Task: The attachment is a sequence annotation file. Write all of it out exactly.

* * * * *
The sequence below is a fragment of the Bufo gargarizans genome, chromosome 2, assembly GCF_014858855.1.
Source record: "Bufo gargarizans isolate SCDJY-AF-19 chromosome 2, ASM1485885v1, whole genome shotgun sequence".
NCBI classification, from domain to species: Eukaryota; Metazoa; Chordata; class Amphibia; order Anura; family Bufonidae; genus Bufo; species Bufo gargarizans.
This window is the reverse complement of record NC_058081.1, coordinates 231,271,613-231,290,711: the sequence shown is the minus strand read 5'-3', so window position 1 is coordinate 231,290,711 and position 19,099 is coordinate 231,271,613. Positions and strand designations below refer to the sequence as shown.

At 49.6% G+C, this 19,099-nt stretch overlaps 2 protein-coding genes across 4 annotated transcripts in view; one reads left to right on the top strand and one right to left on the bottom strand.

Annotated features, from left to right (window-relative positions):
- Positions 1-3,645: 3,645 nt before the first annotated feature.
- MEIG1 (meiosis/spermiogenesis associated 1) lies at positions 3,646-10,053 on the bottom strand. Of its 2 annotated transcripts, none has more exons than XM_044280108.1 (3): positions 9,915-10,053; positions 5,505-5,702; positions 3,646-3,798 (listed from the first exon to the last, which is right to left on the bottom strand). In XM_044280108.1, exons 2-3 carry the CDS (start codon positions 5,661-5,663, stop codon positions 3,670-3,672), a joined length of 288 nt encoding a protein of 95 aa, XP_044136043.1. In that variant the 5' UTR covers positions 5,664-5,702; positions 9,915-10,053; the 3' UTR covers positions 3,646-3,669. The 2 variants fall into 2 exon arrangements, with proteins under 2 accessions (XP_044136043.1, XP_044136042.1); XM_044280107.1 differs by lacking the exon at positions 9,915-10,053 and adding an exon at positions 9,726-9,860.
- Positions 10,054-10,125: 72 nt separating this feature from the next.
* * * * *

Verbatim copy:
The sequence below is a fragment of the Bufo gargarizans genome, chromosome 2, assembly GCF_014858855.1.
Source record: "Bufo gargarizans isolate SCDJY-AF-19 chromosome 2, ASM1485885v1, whole genome shotgun sequence".
NCBI classification, from domain to species: Eukaryota; Metazoa; Chordata; class Amphibia; order Anura; family Bufonidae; genus Bufo; species Bufo gargarizans.
This window is the reverse complement of record NC_058081.1, coordinates 231,271,613-231,290,711: the sequence shown is the minus strand read 5'-3', so window position 1 is coordinate 231,290,711 and position 19,099 is coordinate 231,271,613. Positions and strand designations below refer to the sequence as shown.

At 49.6% G+C, this 19,099-nt stretch overlaps 2 protein-coding genes across 4 annotated transcripts in view; one reads left to right on the top strand and one right to left on the bottom strand.

Annotated features, from left to right (window-relative positions):
- Positions 1-3,645: 3,645 nt before the first annotated feature.
- MEIG1 (meiosis/spermiogenesis associated 1) lies at positions 3,646-10,053 on the bottom strand. Of its 2 annotated transcripts, none has more exons than XM_044280108.1 (3): positions 9,915-10,053; positions 5,505-5,702; positions 3,646-3,798 (listed from the first exon to the last, which is right to left on the bottom strand). In XM_044280108.1, exons 2-3 carry the CDS (start codon positions 5,661-5,663, stop codon positions 3,670-3,672), a joined length of 288 nt encoding a protein of 95 aa, XP_044136043.1. In that variant the 5' UTR covers positions 5,664-5,702; positions 9,915-10,053; the 3' UTR covers positions 3,646-3,669. The 2 variants fall into 2 exon arrangements, with proteins under 2 accessions (XP_044136043.1, XP_044136042.1); XM_044280107.1 differs by lacking the exon at positions 9,915-10,053 and adding an exon at positions 9,726-9,860.
- Positions 10,054-10,125: 72 nt separating this feature from the next.